contact information. It stands to the right of the stairs that lead up to the front porch. Because it's a windy day, the sign sways, but the post that anchors it, remains steady.
The sign must’ve been planted when I was elsewhere in the house because this is my first sighting. From my window view, I see that the message is printed on both sides. Good idea, I think, that way passersby coming from either direction, can learn that our house is up for sale.
I say "our” house because I can't yet bring myself to omit my husband from its ownership. And perhaps that's one reason I hesitated in allowing the sign to be erected in the first place.
"Can we put it on the market without a sign?" I had asked my realtor.
"If that's what you want, that's fine," he said.
"I'm just not ready."
I'm not sure why I balked. After all, my neighbors have followed my life and Tommy's illness with steady concern and support, and are all aware of my decision. "We hate to see you go," they had said, "but we understand."
Nearly 13 years ago, when we first bought the house, these neighbors came to our door bearing a flowering plant and a plate of cookies. "Welcome," they said, and then handed me a flyer for a block party that was scheduled later that month.
One by one, I met nearly everyone on our street. I’ve been witness to pregnant bellies and adoptions that brought forth children whom I’ve watched sprout taller every year. And, I’ve seen puppies grow from wild frolickers to snoozers on front lawns.
The block parties continue as annual events, and each year spread further up and down the closed-off street as new young families discover us. "We've blossomed into a small-town square, straight out of Norman Rockwell," is how I described our last party.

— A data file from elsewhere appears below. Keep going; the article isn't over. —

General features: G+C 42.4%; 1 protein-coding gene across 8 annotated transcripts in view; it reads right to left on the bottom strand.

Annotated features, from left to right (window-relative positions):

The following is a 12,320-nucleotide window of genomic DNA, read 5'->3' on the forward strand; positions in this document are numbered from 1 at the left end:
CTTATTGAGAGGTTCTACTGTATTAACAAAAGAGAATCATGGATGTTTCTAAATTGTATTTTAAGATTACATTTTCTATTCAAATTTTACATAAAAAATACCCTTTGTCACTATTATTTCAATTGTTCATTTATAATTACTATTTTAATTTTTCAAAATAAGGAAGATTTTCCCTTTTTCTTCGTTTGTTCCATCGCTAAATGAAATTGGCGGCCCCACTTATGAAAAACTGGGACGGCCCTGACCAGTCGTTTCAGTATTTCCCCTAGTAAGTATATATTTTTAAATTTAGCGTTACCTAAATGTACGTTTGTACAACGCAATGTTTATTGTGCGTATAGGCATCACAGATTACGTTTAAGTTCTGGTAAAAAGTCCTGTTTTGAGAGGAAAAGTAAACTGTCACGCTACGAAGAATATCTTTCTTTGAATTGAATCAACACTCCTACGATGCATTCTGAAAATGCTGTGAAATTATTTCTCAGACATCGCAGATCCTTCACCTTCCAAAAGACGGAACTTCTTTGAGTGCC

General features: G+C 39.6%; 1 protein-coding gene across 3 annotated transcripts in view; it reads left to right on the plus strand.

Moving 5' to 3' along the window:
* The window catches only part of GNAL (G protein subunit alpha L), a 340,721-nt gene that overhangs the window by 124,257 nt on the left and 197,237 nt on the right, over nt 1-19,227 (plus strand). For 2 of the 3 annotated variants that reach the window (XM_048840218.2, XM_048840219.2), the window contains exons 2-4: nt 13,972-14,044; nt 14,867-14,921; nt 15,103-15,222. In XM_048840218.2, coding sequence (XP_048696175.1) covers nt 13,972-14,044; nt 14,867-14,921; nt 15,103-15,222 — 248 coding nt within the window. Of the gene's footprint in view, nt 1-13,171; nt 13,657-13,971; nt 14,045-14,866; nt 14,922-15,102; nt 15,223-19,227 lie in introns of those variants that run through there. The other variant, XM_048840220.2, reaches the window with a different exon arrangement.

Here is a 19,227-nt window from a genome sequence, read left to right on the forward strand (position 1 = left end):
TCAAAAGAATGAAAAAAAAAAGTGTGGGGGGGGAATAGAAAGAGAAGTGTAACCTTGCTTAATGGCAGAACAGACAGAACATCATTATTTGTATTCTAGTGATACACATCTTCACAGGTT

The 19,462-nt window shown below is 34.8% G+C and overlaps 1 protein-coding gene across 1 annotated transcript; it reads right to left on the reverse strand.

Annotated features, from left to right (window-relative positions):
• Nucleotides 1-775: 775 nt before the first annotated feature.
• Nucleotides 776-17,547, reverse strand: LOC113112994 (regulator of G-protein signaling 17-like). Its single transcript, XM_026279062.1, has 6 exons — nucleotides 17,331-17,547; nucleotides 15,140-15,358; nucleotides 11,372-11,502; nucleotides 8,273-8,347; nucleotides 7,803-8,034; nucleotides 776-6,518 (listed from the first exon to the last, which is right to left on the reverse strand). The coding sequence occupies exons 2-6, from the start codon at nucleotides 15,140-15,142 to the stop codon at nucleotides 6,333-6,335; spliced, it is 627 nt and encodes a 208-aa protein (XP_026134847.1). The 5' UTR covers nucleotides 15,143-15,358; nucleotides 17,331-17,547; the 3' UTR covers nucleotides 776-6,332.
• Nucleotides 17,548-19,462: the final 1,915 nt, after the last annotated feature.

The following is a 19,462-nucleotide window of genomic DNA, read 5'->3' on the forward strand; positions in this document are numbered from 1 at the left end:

Perhaps Tommy’s and my entry into the neighborhood all those years ago was made easier because of our own Golden Retriever, for this is a dog-addicted neighborhood. There’s a park at the end of our block that attracts early risers who meet daily to release their pets to delirious chasing of tennis balls, and one another.
After our dog died in June at the age of 14, I'd still return to the park at the morning light and imagine Buddy in the mix. He was just 1-1/2 years old when we chose him from a shelter. For a few weeks after he was gone, I'd return to the park with my jacket pockets still filled with treats, a tennis ball, and a plastic bag. I'd sit on a bench and chat with friends while watching the dogs play. Eventually, though, I deposited a half dozen balls on one neighbor's porch, and boxes of treats on another's.
As I think of it, perhaps I didn't want to put up the for-sale sign because I thought it would break Tommy's heart, even if he might be too remote to notice. "Feet first," he'd say whenever anyone would ask if we'd ever leave.
Lately though, I believe my husband would approve of my decision to sell and move to a rental apartment. He knows I'm useless with a hammer, am terrified of a power mower, and need more than a stepladder to change a lightbulb. These were his tasks, and I’m certain he’d rather I keep my hands off them.
Because of the way he cared for me during our 16 years together (2 as sweethearts, and 14 as wedded), I don't think Tommy's keen on me living here alone, despite the safety of our neighborhood. In fact, as I do the nightly security check: lock windows and doors, turn on outside lights, and draw the drapes, I can sense him in my shadow, double-checking my work.
I realize that in the morning, when I do the reverse of the nighttime check, when I open the drapes, turn off the porch lights, and unlock the front door to retrieve the newspapers, the first thing I'll spot is the sign. Perhaps I should brace myself for the expected pang.
But it could be, that after a night’s sleep, I’ll see it in a different light -- not as a prompt of old memories, but as guidepost to my new chapter.
Tuesday, February 19, 2013
Thursday, February 7, 2013